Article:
Basic Structure Of The Constitution

The constitution empowers the parliament and the state legislature to make laws within their respective jurisdiction. Bills to amend the constitution can only be introduced in the parliament, but this power is not absolute. If the Supreme Court finds any law made by the Parliament inconsistent with the constitution, it has the power to declare that law to be invalid. The doctrine of Basic Structure and essentially developed for the German Constitution. The Basic Structure of Constitution is judge-made doctrine were by a certain feature of the constitution are beyond the limits of the amending power of parliament.

The theory of basic structure is based on the concept of constitution identity. The concept of Basic Structure giving coherence and durability to a constitution has a certain intrinsic force.

Thus, to preserve the ideals and philosophy of the original constitution, the Supreme court has laid down the basic structure doctrine. The basic structure of the constitution of India applies only to constitutional amendments, which states that the parliament cannot destroy or alter the basic feature of the constitution.


the word basic structure is not mentioned in the constitution of India. The concept developed gradually with the interference of the judiciary from time to time to protect the basic rights of the people and the ideals and the philosophy of the constitution.

The first amendment act,1951 was challenged in the Shankari Prasad v/s U.O.I case. The amendment challenged on the ground that it violates the Part-III of the constitution and therefore, should be constituted invalid. The Supreme Court held that the parliament, under Article 368, has the power to amend any part of the constitution including fundamental rights. The court gave the same ruling n Sajjan Singh v/s State of Rajashthan case in 1965.

In Golak Nath v/s State of Punjab case in 1967, the Supreme Court overruled its earlier decision. The Supreme Court held that the parliament has no power to amend part –III of the constitution as the fundamental rights are transcendental and immutable. According to the Supreme Court ruling, art-368 only lays down the procedure to amend the constitution and does not give absolute powers to the parliament to amend any part of the constitution.

The parliament in 1971, passed the 24th constitution Amendment Act. The act gave the absolute power to the parliament to make any changes in the constitution including the fundamental rights. It also made it obligatory for the president to give his assent on all the constitution Amendment bills sent to him.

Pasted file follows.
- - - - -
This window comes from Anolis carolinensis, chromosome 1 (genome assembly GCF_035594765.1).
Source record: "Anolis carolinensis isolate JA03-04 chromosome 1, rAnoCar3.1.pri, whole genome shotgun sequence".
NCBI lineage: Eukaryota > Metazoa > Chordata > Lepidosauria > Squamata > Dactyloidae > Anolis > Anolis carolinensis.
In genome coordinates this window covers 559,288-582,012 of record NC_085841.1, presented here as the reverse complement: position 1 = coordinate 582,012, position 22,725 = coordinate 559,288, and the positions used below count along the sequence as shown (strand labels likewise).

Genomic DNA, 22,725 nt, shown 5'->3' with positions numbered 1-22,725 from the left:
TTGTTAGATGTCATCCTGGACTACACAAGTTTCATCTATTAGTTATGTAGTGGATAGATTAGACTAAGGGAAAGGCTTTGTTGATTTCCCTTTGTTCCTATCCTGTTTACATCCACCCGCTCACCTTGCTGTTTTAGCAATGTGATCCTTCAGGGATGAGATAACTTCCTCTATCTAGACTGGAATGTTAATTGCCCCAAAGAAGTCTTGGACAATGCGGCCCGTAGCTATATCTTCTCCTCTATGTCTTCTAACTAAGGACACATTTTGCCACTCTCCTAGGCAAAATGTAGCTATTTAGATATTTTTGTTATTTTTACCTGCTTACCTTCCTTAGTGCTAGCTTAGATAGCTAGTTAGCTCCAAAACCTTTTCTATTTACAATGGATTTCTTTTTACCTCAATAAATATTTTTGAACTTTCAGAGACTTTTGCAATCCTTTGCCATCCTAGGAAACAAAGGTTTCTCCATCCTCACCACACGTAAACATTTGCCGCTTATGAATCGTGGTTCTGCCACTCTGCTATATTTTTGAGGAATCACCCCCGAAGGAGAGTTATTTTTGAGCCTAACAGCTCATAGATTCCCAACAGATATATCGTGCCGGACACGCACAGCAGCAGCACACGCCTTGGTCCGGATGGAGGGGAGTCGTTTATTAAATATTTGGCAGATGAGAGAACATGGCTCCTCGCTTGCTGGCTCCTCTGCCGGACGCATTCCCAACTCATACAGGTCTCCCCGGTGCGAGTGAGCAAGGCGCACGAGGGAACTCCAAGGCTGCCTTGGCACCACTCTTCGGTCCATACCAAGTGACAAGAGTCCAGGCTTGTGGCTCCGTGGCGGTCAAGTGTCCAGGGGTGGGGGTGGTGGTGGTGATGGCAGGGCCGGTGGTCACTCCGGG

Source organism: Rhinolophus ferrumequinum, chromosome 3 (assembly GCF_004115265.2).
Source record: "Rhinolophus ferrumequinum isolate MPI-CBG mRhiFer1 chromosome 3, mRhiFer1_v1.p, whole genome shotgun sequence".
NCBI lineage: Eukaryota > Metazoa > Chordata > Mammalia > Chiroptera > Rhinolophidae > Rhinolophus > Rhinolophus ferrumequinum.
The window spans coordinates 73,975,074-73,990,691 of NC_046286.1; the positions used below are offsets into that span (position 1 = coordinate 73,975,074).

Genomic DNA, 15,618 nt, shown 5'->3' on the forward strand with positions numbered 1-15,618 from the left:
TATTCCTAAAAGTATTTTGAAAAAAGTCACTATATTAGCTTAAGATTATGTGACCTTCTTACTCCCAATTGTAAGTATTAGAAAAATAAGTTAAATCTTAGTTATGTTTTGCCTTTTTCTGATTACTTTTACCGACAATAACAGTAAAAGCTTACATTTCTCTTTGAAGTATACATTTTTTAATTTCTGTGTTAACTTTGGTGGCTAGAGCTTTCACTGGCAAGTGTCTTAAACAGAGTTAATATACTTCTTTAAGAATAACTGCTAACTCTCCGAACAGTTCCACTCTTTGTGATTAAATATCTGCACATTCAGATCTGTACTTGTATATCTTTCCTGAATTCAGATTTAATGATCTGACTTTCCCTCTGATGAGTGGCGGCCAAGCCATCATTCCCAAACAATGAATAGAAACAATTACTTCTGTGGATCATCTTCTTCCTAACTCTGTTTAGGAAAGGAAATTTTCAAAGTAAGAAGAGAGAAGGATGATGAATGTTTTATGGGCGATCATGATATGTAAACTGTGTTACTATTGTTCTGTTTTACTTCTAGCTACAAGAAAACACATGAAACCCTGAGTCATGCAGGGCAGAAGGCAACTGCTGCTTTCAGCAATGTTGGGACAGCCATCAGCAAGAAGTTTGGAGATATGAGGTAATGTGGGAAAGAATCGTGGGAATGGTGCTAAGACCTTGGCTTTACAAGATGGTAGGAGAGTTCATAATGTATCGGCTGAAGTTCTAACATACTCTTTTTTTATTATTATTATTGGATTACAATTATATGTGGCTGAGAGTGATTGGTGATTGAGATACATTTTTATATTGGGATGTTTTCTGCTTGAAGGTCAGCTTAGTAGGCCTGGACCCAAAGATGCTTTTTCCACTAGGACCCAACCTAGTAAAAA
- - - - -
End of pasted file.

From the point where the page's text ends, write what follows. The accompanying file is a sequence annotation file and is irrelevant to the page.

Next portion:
In 1973, in Kesavananda Bharti v/s state of Kerala Case, the Supreme Court upheld the validity of the 24th Constitution Amendment Act by reviewing its decision in Golaknath case. The Supreme Court held that the parliament has the power to amend any provision 0f the c0nstitution, but doing so, the basic structure of the constitution is to be maintained. But the apex Court did not any clear the definition of the basic structure of the constitution could not be abrogated even by a constitutional amendment.

Minerva Mills v/s U.O.I 1980

The concept of basic structure was further developed by adding judicial review and the balance between fundamental rights and directive principles to the basic feature.

Kihoto hollohan v/s zachillhu,1992

Free and fair election was added to the basic structure.

Indira sawhney v/s U.O.I 1992,

Rule of law was added to the basic structure.

S.R Bommai v/s U.O.I 1994,

Federal structure, unity and integrity of India, secularism, socialism, social justice and judicial review were reiterated as the basic structure.

The basic features of the constitution are as follows-

  1. Supremacy of the constitution.

  2. Republican and democratic form of government

  3. Secular character of the constitution

  4. Federal character of the constitution

  5. Separation of power

  6. Unity and sovereignty of India

  7. Individual freedom


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